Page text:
"Today, if your title has a letter in front of it — like S, E, or C — be prepared to have the lifespan of an earthworm."
A colleague of mine was making an observation. He noted that senior executives today have increasingly shorter rates of job tenure. He used statistics from the HR industry to back up his point.
It's true — senior vice presidents, executive vice presidents, and chief-level executives (especially CMOs, but also CEOs) have an average "life span" of less than two years in many organizations. For anyone looking to move into their company's executive suite, it's a fact of life that today — more than ever before — a mistake or bad job performance can bring down even the most-celebrated executive.
And often with little warning.
Individuals, who previously were championed by top brass or company boards can lose their luster with just one highly visible problem. Even with great results, their performance outside the office can be equally as deadly to a career.
Said one of my clients about her firing: "It was crazy. I delivered on all my objectives for three years in a row — in this economy! And then, for one dumb mistake, I was out before I could even try to correct it."
Fair or not, recent news highlights how the turnstile is being engaged in companies' executive suites:
1. Performance issues — the executive overseeing Apple's hardware engineering for the IPhone and IPod is leaving. According to numerous reports, SVP Mark Papermaster has lost the confidence of CEO Steve Jobs. Papermaster had worked for Apple only about a year, coming there from IBM.
Should one mistake, even one the size of "antennagate," turn a promising career into a train wreck? When Papermaster left his former employer of over 20 years to join Apple, they clearly saw value in what he was bringing to them, or he wouldn't have had such a broad job responsibility. Was Jobs looking after the company's longer-term interests with this decision?
2. Lifestyle issues — Hewlett Packard is currently rudderless with its stock dropping (and with that the value of the company) after the world's largest computer maker fired CEO Mark Hurd for his indiscretions.
Those "indiscretions" included falsifying expense reports, a not-so-smart relationship with a former movie actress, and a less than forthcoming approach when challenged on these.
Since taking over from former CEO Carly Fiorina, Hurd had overseen the doubling of the company's market value to about $100 billion. The company's value has dropped 10% since the announcement.
Should his errors in judgment have cost him his job? For all stakeholders, would HP be better served simply turning a blind eye to his poor choices?
3. Poor people skills -- When the CEO of oil giant BP was fired last month, few people shed tears for the guy. Tony Hayward had shown little remorse about the impact of the Gulf oil disaster. He came across as arrogant and showed little resolve to fix things quickly.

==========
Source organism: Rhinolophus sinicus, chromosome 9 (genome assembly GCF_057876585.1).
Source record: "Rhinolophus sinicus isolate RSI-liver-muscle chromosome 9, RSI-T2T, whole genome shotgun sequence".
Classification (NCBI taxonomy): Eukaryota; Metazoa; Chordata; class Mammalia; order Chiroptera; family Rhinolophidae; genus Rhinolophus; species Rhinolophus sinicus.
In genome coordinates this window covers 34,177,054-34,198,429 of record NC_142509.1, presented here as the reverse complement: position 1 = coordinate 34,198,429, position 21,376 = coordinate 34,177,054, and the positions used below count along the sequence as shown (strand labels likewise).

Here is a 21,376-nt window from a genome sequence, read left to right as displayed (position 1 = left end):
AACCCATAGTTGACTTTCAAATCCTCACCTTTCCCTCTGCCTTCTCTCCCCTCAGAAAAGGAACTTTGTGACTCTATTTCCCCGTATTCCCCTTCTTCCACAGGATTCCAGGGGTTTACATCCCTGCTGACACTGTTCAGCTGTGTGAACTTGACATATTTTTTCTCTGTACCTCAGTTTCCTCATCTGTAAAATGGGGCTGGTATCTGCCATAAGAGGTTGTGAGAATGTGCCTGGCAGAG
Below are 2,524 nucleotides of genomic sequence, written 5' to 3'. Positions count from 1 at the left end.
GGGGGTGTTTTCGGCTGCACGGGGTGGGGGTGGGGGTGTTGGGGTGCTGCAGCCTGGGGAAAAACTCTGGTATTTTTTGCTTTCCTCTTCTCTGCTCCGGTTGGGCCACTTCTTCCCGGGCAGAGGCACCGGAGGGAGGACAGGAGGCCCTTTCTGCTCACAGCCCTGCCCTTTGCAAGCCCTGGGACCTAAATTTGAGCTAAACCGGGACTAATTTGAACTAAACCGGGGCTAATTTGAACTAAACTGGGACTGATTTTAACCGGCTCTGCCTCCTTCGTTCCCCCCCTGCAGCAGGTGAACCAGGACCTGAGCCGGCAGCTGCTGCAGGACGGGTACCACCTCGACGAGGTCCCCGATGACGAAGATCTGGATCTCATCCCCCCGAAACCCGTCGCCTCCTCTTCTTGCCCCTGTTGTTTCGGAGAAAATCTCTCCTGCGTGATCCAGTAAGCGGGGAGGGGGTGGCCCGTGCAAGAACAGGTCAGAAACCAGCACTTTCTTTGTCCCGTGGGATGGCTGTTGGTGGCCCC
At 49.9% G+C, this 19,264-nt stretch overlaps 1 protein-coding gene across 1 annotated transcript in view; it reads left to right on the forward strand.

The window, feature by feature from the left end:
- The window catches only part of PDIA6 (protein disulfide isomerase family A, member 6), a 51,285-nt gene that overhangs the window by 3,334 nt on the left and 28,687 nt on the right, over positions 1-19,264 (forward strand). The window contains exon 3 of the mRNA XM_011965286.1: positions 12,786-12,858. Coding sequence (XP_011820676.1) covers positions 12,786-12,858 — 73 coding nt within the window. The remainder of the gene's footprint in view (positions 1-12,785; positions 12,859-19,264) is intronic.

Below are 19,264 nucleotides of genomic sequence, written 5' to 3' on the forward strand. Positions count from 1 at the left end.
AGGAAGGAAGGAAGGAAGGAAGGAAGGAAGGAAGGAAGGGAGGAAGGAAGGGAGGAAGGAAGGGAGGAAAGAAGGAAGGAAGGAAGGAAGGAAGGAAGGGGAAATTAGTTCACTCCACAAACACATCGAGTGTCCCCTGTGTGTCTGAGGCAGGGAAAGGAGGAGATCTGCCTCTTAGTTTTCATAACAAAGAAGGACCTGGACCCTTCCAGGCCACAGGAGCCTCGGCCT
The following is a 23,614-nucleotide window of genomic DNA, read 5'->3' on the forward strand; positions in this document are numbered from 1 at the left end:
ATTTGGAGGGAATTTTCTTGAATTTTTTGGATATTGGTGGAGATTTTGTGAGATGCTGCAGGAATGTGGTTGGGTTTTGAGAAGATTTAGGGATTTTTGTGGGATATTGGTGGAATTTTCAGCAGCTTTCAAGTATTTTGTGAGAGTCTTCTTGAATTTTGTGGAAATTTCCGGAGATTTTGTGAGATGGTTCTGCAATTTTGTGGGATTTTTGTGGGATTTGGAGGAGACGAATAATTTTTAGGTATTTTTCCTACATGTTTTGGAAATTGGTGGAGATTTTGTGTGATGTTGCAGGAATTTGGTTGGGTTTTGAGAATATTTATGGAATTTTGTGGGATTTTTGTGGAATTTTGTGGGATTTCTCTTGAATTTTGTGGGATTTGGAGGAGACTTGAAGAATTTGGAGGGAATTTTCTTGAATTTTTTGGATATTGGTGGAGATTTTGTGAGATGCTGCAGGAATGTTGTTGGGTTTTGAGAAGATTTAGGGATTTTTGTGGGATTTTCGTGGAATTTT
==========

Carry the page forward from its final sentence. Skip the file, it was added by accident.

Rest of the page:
Should a guy who had the board's total support for his business acumen be blown away because he doesn't understand the importance of optics? Would BP have been better served if it had put another executive up front and center to deal with the problem (perhaps the guy who replaced him who seems to "get it"), then slap Tony on the wrist and send him out for some training?
Top management changes in the executive suite always throw a corporation into disarray.
In my work as a leadership coach, I'm often brought into an organization to help those at VP levels. However, in most companies, the higher up the food chain, the less likely it is for the board or top executives to invest in coaching to help the guy or lady get their footing back. This is when I hear comments like, "At his level, he should have known better."
That's naive — often what got the executive promoted was great ideas and or great results not his or her awesome social skills. It would be prudent and fiscally responsible for the HR boss to invest in making their other skills just as high caliber.
Here's my advice to anyone who is trying to get into the executive suite today: Be careful what you wish for. You may get it.
Here's to your future!
John M. McKee is the founder and CEO of BusinessSuccessCoach.net, an international consulting and coaching practice with subscribers in 43 countries. One of the founding senior executives of DIRECTV, his hands-on experience includes leading billion dollar organizations and launching start-ups in both the U.S. and Canada. The author of two published books, he is frequently seen providing advice on TV, in magazines, and newspapers.